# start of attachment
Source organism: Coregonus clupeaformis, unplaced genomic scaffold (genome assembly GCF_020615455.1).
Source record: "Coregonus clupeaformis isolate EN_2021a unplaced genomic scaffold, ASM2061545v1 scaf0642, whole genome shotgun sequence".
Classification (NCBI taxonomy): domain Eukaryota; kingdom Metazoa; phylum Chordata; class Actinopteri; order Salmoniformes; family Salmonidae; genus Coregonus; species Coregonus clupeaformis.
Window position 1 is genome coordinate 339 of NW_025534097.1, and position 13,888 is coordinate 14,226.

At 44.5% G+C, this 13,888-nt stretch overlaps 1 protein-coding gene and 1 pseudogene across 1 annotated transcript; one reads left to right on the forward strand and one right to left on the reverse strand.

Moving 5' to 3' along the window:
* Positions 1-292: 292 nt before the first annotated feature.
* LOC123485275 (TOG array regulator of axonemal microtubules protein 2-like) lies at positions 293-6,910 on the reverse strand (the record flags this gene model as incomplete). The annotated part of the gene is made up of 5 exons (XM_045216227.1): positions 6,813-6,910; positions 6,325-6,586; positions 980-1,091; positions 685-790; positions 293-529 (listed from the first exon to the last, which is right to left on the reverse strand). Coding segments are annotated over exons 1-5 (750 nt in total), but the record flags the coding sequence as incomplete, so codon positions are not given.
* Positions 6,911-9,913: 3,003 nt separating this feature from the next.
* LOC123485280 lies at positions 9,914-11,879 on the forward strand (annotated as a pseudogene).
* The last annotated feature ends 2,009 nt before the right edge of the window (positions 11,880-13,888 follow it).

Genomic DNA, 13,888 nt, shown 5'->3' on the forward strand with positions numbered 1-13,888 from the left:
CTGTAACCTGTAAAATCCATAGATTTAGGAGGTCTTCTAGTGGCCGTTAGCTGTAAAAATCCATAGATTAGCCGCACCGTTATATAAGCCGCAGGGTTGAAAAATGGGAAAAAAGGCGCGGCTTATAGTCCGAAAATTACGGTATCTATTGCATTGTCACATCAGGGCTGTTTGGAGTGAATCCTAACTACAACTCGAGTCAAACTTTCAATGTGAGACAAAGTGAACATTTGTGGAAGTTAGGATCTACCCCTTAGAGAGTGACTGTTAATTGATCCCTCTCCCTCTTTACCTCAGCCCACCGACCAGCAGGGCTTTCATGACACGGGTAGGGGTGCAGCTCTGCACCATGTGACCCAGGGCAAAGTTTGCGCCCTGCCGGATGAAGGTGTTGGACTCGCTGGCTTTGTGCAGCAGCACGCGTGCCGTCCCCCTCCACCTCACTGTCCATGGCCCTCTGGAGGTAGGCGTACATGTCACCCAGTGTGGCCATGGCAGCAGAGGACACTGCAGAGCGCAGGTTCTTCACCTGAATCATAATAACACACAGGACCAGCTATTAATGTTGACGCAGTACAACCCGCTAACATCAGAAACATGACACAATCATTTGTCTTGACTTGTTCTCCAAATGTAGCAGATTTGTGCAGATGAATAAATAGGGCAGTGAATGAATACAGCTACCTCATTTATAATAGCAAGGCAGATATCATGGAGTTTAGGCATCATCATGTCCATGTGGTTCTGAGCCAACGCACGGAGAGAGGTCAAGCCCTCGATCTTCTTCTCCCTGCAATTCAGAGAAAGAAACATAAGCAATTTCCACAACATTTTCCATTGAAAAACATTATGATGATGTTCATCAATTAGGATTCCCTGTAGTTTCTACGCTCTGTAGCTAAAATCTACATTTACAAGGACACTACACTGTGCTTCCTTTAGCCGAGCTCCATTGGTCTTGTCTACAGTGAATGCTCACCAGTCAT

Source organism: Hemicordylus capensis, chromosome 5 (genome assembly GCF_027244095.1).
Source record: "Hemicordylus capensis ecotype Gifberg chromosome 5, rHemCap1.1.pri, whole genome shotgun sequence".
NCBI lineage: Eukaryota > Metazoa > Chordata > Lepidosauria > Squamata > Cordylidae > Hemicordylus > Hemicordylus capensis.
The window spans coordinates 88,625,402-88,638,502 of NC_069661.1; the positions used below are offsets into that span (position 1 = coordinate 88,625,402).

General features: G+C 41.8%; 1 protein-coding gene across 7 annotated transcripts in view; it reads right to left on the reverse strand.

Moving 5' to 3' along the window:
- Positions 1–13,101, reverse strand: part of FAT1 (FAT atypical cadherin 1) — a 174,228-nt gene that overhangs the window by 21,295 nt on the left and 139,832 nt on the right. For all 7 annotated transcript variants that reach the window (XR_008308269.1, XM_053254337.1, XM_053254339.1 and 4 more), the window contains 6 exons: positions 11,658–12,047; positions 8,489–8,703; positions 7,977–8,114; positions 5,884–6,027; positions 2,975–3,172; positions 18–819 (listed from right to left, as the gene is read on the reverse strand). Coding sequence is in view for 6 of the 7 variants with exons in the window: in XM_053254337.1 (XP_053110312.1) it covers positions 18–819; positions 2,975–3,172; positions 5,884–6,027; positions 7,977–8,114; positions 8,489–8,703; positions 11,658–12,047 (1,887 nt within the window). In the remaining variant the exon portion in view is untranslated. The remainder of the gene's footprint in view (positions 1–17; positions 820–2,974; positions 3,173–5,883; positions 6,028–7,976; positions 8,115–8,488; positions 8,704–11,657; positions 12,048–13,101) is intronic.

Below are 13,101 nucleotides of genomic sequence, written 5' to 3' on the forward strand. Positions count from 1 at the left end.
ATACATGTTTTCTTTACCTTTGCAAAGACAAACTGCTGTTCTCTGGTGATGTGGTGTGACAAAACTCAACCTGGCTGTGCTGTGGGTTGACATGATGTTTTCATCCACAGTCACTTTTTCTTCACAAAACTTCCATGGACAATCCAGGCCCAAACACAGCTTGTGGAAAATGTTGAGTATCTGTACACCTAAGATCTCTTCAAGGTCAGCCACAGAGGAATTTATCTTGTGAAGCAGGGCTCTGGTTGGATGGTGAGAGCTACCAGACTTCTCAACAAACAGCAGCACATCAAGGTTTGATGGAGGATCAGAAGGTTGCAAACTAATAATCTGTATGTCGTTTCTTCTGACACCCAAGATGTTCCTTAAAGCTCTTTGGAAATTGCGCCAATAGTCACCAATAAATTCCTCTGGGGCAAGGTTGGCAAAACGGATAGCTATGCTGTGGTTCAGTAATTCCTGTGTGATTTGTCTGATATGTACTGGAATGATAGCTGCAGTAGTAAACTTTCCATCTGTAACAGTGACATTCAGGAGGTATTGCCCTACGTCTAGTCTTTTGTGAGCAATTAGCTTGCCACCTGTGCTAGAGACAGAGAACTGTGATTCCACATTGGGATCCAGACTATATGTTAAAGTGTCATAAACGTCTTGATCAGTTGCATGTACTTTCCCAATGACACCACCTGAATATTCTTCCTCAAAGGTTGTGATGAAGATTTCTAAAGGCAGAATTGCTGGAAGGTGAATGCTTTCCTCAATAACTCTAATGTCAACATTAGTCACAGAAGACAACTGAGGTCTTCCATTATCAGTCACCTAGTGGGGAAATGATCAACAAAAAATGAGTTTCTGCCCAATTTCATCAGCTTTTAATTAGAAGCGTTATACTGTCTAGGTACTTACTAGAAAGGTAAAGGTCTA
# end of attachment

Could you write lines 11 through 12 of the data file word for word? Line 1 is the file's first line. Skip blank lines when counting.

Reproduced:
* The last annotated feature ends 2,009 nt before the right edge of the window (positions 11,880-13,888 follow it).

Genomic DNA, 13,888 nt, shown 5'->3' on the forward strand with positions numbered 1-13,888 from the left: